|Are there people interested in Programmables?|
Message #2 Posted by Vieira, Luiz C. (Brazil) on 24 May 2003, 7:25 p.m.,
in response to message #1 by Patrick
Hi Patrick, guys;
I'm a teacher and sometimes I face the hard task of answering the question: "Why do we have to learn how to program?"
I sometimes take a big breath and try to explain not the need itself, but the fact that everytime one explains something to someone else he/she is, in fact, programming the other in a way he/she will be able to perform that particular task somehow. When we know how to do something it does not mean we are also able to expand this ability to someone else, as we see many people saying: "I know how to do it, but do not ask me to tell you how do I do it!".
Communication and programming, at a human level, are too close that sometimes they are the same. When you get to know a Computer Scientist you are, in fact, knowing someone that should be able to "communicate" with a machine by means of "programming" it. And the "programming" level we have today for computer languages goes beyond computer abilities by itself. If we look straight at what one can do with a computer when programming in PASCAL or C, we will be able to actually understand what the computer can do. But if we look at what can be done when A.I., Neural Networks, Fuzzy, Object Oriented and related "tools and environments" are used, we go beyond the understanding of the computer; we are, in fact, looking at the programmer instead the machine.
When I bought my HP41 in the 80's, personal computers (Sinclair, Apple and a few others) needed to be programmed to do what the calculator was able to as a plain tool. Almost every math tool was ready-to-use, and whatelse was needed could be, in many cases, programmed in time.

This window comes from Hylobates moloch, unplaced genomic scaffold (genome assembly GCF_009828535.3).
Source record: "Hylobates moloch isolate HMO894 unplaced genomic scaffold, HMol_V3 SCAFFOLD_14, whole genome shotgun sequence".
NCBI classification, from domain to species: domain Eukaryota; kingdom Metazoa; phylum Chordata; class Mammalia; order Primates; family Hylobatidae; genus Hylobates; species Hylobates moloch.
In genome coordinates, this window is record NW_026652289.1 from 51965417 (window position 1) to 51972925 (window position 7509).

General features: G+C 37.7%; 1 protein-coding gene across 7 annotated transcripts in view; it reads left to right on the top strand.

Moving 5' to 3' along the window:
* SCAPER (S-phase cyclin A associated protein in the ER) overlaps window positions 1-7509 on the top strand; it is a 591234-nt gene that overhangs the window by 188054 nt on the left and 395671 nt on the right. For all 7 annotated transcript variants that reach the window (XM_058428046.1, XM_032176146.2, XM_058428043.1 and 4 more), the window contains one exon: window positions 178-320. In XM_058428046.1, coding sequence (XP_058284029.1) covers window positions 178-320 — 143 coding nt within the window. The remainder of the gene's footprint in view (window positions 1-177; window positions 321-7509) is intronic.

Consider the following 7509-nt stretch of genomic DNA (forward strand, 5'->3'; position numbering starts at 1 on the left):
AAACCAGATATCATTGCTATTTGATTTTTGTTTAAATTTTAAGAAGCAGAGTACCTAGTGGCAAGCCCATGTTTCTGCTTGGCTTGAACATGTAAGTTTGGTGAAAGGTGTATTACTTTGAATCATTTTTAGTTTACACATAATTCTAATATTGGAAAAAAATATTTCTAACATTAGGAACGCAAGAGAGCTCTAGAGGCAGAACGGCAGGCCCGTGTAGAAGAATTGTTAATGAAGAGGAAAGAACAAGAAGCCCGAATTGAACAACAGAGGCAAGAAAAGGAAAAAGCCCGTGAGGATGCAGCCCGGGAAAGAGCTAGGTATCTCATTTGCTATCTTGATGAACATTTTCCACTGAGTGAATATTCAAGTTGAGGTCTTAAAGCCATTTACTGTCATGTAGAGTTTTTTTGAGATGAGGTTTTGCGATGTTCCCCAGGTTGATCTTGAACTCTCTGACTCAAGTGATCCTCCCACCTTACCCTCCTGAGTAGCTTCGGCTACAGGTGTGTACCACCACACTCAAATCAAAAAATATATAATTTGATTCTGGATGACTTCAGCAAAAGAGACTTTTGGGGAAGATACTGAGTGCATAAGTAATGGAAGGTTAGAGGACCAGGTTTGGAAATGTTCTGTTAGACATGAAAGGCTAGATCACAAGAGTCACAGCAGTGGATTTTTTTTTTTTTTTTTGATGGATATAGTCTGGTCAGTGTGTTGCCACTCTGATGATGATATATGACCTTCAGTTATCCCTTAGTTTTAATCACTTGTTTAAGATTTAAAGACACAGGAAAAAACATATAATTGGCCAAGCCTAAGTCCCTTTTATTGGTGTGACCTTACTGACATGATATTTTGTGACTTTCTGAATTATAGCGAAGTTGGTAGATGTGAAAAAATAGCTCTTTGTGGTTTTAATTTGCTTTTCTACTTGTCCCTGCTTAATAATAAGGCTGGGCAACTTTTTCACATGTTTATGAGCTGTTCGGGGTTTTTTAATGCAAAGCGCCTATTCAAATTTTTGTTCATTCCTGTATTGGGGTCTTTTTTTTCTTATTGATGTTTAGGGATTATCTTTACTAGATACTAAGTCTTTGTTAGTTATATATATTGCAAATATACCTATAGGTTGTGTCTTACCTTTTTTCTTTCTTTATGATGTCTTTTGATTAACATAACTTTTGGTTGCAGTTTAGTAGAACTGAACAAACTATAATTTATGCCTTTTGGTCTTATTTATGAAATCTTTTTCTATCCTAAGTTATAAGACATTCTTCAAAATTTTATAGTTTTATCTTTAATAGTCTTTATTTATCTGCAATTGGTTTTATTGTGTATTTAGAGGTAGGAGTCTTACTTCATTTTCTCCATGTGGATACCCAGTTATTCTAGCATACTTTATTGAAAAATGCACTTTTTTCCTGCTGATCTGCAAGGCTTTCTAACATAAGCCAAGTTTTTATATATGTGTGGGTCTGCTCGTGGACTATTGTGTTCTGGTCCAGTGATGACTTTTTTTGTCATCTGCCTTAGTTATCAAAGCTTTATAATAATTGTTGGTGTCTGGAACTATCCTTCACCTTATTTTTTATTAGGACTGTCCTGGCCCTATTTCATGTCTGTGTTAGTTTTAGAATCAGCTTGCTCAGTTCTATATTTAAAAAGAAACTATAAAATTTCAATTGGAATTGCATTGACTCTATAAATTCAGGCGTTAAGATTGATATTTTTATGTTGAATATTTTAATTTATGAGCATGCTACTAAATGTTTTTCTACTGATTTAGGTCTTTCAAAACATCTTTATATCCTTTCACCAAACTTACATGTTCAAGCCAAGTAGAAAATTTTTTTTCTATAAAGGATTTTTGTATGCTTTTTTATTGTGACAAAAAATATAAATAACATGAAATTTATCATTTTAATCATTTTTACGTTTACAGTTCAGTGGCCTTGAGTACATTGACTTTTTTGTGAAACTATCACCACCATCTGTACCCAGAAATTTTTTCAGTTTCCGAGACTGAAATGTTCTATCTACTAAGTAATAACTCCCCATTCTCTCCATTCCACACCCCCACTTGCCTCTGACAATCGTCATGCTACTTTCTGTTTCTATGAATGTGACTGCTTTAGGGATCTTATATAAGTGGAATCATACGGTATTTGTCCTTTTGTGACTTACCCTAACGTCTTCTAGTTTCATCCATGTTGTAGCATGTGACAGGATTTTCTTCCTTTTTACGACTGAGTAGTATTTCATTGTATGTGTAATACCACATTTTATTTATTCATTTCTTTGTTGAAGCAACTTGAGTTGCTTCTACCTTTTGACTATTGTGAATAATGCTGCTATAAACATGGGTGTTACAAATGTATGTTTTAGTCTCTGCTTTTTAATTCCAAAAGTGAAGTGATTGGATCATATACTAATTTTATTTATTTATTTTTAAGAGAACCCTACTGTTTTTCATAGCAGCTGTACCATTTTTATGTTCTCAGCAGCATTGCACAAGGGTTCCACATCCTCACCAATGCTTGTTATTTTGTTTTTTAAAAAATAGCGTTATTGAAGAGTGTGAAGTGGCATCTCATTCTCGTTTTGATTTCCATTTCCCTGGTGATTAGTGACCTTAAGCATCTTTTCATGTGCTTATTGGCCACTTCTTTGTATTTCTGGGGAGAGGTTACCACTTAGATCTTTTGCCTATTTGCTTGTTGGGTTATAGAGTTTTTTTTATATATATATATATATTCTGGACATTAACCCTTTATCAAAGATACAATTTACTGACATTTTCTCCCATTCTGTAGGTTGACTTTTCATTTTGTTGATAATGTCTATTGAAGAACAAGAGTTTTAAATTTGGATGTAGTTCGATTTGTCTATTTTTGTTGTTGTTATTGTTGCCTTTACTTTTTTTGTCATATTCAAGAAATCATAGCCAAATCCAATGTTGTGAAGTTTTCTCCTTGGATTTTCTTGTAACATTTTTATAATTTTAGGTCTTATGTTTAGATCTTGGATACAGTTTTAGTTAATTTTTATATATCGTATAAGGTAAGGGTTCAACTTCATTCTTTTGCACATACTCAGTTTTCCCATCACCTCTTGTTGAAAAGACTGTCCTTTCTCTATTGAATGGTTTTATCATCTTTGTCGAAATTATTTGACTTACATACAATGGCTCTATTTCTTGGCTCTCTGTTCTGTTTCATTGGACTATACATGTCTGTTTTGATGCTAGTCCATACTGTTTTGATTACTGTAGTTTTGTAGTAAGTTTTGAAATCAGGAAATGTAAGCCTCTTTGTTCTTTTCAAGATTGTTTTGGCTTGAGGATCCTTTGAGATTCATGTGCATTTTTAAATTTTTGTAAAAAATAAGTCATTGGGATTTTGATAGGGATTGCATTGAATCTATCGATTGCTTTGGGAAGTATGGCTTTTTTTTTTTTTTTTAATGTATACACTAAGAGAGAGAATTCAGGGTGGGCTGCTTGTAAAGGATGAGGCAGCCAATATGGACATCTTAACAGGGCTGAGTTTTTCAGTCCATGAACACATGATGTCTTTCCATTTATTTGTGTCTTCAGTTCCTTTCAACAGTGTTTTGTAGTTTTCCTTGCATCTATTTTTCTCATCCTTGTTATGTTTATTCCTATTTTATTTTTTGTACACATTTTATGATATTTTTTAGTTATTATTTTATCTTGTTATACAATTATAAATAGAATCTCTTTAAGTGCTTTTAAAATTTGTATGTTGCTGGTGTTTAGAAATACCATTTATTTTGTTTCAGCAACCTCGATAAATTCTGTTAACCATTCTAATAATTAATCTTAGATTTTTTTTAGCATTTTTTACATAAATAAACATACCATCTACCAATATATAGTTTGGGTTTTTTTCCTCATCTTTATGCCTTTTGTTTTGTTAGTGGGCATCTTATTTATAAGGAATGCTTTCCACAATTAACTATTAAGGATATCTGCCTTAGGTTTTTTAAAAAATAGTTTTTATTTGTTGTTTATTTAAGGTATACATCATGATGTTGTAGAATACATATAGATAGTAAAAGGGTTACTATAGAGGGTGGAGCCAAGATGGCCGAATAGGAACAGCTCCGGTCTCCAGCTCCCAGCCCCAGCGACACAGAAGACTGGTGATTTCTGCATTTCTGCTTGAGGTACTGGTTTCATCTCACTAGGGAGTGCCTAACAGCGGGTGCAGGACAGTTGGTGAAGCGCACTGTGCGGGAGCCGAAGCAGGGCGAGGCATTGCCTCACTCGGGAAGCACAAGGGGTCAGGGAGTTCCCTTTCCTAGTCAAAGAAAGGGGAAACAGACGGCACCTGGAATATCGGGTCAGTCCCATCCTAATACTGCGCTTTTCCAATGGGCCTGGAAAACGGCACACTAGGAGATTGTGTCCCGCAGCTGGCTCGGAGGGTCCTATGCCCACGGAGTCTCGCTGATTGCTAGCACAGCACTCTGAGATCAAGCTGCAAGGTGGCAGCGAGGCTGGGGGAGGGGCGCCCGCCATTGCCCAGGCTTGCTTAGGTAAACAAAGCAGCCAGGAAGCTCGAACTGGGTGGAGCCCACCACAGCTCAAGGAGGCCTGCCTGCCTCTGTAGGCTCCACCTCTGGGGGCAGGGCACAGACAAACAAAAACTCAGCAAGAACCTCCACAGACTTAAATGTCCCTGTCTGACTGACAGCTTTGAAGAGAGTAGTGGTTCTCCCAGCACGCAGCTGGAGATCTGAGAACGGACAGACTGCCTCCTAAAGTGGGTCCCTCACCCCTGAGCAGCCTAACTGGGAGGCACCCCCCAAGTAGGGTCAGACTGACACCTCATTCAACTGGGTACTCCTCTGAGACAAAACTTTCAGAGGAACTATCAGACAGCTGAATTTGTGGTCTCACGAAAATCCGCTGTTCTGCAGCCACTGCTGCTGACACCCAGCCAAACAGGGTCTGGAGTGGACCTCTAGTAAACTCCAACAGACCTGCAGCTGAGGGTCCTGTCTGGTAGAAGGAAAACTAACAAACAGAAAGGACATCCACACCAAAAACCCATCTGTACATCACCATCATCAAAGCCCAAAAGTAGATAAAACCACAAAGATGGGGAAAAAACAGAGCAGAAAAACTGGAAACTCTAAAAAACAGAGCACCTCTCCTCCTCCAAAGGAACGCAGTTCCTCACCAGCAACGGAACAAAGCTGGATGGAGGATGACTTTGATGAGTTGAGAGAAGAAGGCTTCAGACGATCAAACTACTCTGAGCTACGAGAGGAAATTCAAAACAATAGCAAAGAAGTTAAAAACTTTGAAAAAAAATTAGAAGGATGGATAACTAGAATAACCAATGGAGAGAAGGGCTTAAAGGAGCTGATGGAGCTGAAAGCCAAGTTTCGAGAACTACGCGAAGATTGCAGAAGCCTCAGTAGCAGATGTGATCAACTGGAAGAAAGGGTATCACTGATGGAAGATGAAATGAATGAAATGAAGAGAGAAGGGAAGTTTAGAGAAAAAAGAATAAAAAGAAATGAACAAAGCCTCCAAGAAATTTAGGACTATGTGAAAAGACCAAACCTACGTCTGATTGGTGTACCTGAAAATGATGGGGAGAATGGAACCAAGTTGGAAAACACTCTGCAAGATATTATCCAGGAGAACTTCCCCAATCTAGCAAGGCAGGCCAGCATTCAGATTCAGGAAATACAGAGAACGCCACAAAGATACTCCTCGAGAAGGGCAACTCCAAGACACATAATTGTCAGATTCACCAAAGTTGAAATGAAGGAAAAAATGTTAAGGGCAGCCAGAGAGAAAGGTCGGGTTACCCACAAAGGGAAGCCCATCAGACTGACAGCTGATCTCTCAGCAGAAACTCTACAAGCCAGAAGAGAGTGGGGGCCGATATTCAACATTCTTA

Computers had their magic moment when high definition graphics and higher level programming languages became available and calculators, that once were at the desktop, are now deeply hidden inside the drawer. And desktop computers are there, now.
Programmers? What do you need to program in your calculator so far? I know how to program in almost all programmable HP calculators (I did not stop to create "programs" in the HP17BII/19BII... yet), some TI, but I was not able to program in those BASIC-related CASIO, SHARP and others. I also never had an HP71 in hands and I know it is BASIC-programming and has an RPN-like calc mode.
I think the problem is not a lack of programmable calculators; instead, it's a lack of programmers. In fact, except for people like most contributors in here, that I believe take programming as a lot more than a cause-and-effect procedure, a few others will see programming as gray matters, reasoning, mind development, amongst other advantages, but never a mind threatening activity.
I hope that not only HP offer programmable calculators, but I also that we find enough reasons to use their programming capabilities to do something useful.
My thoughts, though. Comments, suggestions, critics, add-ons accepted and welcome.
Luiz C. Vieira - Brazil